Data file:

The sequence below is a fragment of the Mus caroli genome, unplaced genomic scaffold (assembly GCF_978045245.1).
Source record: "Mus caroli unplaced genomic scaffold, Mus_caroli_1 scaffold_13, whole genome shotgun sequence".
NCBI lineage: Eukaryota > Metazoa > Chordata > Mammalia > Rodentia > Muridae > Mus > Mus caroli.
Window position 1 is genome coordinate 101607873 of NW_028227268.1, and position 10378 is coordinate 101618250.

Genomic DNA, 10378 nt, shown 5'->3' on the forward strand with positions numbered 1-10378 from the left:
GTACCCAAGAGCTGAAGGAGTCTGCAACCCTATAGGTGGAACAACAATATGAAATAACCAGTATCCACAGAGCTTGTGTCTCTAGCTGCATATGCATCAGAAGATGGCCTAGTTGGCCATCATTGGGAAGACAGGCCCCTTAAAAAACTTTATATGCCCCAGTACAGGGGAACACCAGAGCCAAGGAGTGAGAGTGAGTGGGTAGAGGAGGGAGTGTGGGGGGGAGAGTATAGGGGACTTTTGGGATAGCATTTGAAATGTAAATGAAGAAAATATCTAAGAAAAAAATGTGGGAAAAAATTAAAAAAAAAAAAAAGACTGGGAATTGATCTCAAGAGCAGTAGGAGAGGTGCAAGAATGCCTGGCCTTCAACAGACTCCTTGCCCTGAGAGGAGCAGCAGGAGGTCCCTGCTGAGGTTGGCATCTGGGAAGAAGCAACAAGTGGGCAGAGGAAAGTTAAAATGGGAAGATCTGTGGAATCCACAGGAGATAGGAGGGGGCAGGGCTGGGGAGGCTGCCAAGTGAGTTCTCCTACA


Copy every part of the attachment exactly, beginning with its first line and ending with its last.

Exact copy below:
The sequence below is a fragment of the Mus caroli genome, unplaced genomic scaffold (assembly GCF_978045245.1).
Source record: "Mus caroli unplaced genomic scaffold, Mus_caroli_1 scaffold_13, whole genome shotgun sequence".
NCBI lineage: Eukaryota > Metazoa > Chordata > Mammalia > Rodentia > Muridae > Mus > Mus caroli.
Window position 1 is genome coordinate 101607873 of NW_028227268.1, and position 10378 is coordinate 101618250.

Genomic DNA, 10378 nt, shown 5'->3' on the forward strand with positions numbered 1-10378 from the left:
GTACCCAAGAGCTGAAGGAGTCTGCAACCCTATAGGTGGAACAACAATATGAAATAACCAGTATCCACAGAGCTTGTGTCTCTAGCTGCATATGCATCAGAAGATGGCCTAGTTGGCCATCATTGGGAAGACAGGCCCCTTAAAAAACTTTATATGCCCCAGTACAGGGGAACACCAGAGCCAAGGAGTGAGAGTGAGTGGGTAGAGGAGGGAGTGTGGGGGGGAGAGTATAGGGGACTTTTGGGATAGCATTTGAAATGTAAATGAAGAAAATATCTAAGAAAAAAATGTGGGAAAAAATTAAAAAAAAAAAAAAGACTGGGAATTGATCTCAAGAGCAGTAGGAGAGGTGCAAGAATGCCTGGCCTTCAACAGACTCCTTGCCCTGAGAGGAGCAGCAGGAGGTCCCTGCTGAGGTTGGCATCTGGGAAGAAGCAACAAGTGGGCAGAGGAAAGTTAAAATGGGAAGATCTGTGGAATCCACAGGAGATAGGAGGGGGCAGGGCTGGGGAGGCTGCCAAGTGAGTTCTCCTACA